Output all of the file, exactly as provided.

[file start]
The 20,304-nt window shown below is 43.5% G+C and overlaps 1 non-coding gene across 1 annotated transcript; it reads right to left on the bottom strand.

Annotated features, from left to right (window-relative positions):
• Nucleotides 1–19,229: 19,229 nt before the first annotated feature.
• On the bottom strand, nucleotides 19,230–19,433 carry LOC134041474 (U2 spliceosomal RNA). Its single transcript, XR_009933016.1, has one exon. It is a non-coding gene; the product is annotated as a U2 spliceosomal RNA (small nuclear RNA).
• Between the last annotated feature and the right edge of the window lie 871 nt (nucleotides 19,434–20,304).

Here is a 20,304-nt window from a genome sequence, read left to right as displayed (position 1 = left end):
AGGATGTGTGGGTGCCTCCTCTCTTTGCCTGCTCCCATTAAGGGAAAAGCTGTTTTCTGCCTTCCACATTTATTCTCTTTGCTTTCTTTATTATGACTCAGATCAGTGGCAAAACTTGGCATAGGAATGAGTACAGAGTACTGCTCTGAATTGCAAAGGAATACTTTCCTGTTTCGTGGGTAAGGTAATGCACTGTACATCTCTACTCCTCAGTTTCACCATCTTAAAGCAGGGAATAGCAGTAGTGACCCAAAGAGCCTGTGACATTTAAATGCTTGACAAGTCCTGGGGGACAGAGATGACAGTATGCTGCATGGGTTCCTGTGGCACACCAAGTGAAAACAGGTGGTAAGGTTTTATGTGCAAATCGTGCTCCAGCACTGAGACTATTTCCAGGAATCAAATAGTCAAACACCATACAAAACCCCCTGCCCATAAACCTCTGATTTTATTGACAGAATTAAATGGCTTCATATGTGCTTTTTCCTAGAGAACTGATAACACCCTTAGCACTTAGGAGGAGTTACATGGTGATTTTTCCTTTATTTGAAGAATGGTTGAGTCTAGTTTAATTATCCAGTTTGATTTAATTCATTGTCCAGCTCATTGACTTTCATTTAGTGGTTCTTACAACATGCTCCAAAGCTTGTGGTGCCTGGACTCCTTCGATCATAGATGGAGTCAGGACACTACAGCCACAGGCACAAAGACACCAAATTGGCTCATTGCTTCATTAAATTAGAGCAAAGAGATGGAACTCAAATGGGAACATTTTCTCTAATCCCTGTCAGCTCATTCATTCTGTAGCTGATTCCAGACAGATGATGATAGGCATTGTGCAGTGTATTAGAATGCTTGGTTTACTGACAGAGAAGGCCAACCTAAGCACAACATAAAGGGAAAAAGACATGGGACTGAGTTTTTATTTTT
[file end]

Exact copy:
The 20,304-nt window shown below is 43.5% G+C and overlaps 1 non-coding gene across 1 annotated transcript; it reads right to left on the bottom strand.

Annotated features, from left to right (window-relative positions):
• Nucleotides 1–19,229: 19,229 nt before the first annotated feature.
• On the bottom strand, nucleotides 19,230–19,433 carry LOC134041474 (U2 spliceosomal RNA). Its single transcript, XR_009933016.1, has one exon. It is a non-coding gene; the product is annotated as a U2 spliceosomal RNA (small nuclear RNA).
• Between the last annotated feature and the right edge of the window lie 871 nt (nucleotides 19,434–20,304).

Here is a 20,304-nt window from a genome sequence, read left to right as displayed (position 1 = left end):
AGGATGTGTGGGTGCCTCCTCTCTTTGCCTGCTCCCATTAAGGGAAAAGCTGTTTTCTGCCTTCCACATTTATTCTCTTTGCTTTCTTTATTATGACTCAGATCAGTGGCAAAACTTGGCATAGGAATGAGTACAGAGTACTGCTCTGAATTGCAAAGGAATACTTTCCTGTTTCGTGGGTAAGGTAATGCACTGTACATCTCTACTCCTCAGTTTCACCATCTTAAAGCAGGGAATAGCAGTAGTGACCCAAAGAGCCTGTGACATTTAAATGCTTGACAAGTCCTGGGGGACAGAGATGACAGTATGCTGCATGGGTTCCTGTGGCACACCAAGTGAAAACAGGTGGTAAGGTTTTATGTGCAAATCGTGCTCCAGCACTGAGACTATTTCCAGGAATCAAATAGTCAAACACCATACAAAACCCCCTGCCCATAAACCTCTGATTTTATTGACAGAATTAAATGGCTTCATATGTGCTTTTTCCTAGAGAACTGATAACACCCTTAGCACTTAGGAGGAGTTACATGGTGATTTTTCCTTTATTTGAAGAATGGTTGAGTCTAGTTTAATTATCCAGTTTGATTTAATTCATTGTCCAGCTCATTGACTTTCATTTAGTGGTTCTTACAACATGCTCCAAAGCTTGTGGTGCCTGGACTCCTTCGATCATAGATGGAGTCAGGACACTACAGCCACAGGCACAAAGACACCAAATTGGCTCATTGCTTCATTAAATTAGAGCAAAGAGATGGAACTCAAATGGGAACATTTTCTCTAATCCCTGTCAGCTCATTCATTCTGTAGCTGATTCCAGACAGATGATGATAGGCATTGTGCAGTGTATTAGAATGCTTGGTTTACTGACAGAGAAGGCCAACCTAAGCACAACATAAAGGGAAAAAGACATGGGACTGAGTTTTTATTTTT